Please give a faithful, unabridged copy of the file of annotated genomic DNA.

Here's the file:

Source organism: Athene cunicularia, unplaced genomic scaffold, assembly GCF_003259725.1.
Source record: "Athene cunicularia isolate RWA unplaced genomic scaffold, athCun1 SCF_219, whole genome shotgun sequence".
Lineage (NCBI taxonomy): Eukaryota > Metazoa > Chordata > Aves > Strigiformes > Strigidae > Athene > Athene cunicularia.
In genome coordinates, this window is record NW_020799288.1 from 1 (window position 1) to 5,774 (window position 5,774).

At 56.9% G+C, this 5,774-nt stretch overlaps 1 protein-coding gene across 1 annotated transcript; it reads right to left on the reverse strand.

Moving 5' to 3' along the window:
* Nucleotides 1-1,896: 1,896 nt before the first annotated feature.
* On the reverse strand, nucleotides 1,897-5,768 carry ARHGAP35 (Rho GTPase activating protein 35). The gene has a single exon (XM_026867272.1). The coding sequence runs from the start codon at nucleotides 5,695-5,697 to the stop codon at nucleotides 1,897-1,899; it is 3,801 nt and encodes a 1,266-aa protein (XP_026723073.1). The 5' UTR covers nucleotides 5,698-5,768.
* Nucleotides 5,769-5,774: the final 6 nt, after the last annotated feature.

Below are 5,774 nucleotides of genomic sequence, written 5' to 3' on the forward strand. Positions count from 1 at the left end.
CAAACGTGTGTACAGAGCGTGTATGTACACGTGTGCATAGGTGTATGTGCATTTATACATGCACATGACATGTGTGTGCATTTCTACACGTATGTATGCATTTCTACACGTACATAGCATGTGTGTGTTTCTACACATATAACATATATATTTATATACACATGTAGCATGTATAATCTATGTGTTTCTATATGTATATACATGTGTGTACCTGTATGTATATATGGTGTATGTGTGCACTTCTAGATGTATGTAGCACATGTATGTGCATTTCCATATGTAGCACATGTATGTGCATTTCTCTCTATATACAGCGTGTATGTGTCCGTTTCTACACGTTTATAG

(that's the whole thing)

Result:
Source organism: Athene cunicularia, unplaced genomic scaffold, assembly GCF_003259725.1.
Source record: "Athene cunicularia isolate RWA unplaced genomic scaffold, athCun1 SCF_219, whole genome shotgun sequence".
Lineage (NCBI taxonomy): Eukaryota > Metazoa > Chordata > Aves > Strigiformes > Strigidae > Athene > Athene cunicularia.
In genome coordinates, this window is record NW_020799288.1 from 1 (window position 1) to 5,774 (window position 5,774).

At 56.9% G+C, this 5,774-nt stretch overlaps 1 protein-coding gene across 1 annotated transcript; it reads right to left on the reverse strand.

Moving 5' to 3' along the window:
* Nucleotides 1-1,896: 1,896 nt before the first annotated feature.
* On the reverse strand, nucleotides 1,897-5,768 carry ARHGAP35 (Rho GTPase activating protein 35). The gene has a single exon (XM_026867272.1). The coding sequence runs from the start codon at nucleotides 5,695-5,697 to the stop codon at nucleotides 1,897-1,899; it is 3,801 nt and encodes a 1,266-aa protein (XP_026723073.1). The 5' UTR covers nucleotides 5,698-5,768.
* Nucleotides 5,769-5,774: the final 6 nt, after the last annotated feature.

Below are 5,774 nucleotides of genomic sequence, written 5' to 3' on the forward strand. Positions count from 1 at the left end.
CAAACGTGTGTACAGAGCGTGTATGTACACGTGTGCATAGGTGTATGTGCATTTATACATGCACATGACATGTGTGTGCATTTCTACACGTATGTATGCATTTCTACACGTACATAGCATGTGTGTGTTTCTACACATATAACATATATATTTATATACACATGTAGCATGTATAATCTATGTGTTTCTATATGTATATACATGTGTGTACCTGTATGTATATATGGTGTATGTGTGCACTTCTAGATGTATGTAGCACATGTATGTGCATTTCCATATGTAGCACATGTATGTGCATTTCTCTCTATATACAGCGTGTATGTGTCCGTTTCTACACGTTTATAG